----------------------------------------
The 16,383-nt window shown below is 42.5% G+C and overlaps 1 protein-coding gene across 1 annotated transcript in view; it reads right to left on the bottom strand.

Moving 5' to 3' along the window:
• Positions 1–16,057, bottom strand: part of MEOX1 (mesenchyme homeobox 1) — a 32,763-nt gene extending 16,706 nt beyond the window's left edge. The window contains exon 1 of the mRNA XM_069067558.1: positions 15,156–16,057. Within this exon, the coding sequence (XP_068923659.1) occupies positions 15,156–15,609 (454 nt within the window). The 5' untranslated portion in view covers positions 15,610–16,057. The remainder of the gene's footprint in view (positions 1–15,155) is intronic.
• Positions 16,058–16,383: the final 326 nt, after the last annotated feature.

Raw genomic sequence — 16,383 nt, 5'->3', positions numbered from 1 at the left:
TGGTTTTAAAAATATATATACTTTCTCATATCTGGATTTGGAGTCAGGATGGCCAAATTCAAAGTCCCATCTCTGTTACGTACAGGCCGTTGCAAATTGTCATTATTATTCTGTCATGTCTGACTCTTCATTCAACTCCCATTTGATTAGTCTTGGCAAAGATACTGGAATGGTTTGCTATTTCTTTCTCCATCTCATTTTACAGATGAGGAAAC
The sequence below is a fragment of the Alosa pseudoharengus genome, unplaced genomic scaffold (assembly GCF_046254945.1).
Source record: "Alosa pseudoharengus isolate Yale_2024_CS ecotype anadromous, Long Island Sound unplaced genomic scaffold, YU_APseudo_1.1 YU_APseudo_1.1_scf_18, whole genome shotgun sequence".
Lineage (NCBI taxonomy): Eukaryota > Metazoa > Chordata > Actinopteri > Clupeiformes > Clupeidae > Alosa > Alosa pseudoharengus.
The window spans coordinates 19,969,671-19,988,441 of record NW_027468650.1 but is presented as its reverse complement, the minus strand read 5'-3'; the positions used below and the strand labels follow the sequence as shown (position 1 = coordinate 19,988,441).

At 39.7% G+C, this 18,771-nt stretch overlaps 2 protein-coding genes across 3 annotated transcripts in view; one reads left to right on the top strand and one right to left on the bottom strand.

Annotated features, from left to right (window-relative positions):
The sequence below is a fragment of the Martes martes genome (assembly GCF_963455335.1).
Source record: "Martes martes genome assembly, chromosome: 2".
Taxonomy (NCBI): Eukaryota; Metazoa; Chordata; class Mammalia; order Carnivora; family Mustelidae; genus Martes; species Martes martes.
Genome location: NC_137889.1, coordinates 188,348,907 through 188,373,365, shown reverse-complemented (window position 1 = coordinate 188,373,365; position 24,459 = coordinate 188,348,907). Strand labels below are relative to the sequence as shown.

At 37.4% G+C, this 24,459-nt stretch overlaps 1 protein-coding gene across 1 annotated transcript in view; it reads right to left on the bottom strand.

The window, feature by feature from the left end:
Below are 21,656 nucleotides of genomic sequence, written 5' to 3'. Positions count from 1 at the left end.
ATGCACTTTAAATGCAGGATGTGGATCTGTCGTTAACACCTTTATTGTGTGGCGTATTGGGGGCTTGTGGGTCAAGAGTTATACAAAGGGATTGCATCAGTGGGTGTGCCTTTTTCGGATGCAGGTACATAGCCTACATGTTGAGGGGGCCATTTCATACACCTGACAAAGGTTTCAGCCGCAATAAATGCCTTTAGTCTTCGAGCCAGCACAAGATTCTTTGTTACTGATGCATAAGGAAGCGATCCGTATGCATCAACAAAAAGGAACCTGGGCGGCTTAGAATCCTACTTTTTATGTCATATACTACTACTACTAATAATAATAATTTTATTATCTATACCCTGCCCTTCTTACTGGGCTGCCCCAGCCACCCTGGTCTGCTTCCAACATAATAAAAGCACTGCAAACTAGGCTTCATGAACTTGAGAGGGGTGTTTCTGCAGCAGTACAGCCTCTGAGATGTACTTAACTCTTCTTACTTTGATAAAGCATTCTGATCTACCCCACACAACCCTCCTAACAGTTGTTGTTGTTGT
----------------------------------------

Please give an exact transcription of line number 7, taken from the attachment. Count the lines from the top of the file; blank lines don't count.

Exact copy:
The sequence below is a fragment of the Alosa pseudoharengus genome, unplaced genomic scaffold (assembly GCF_046254945.1).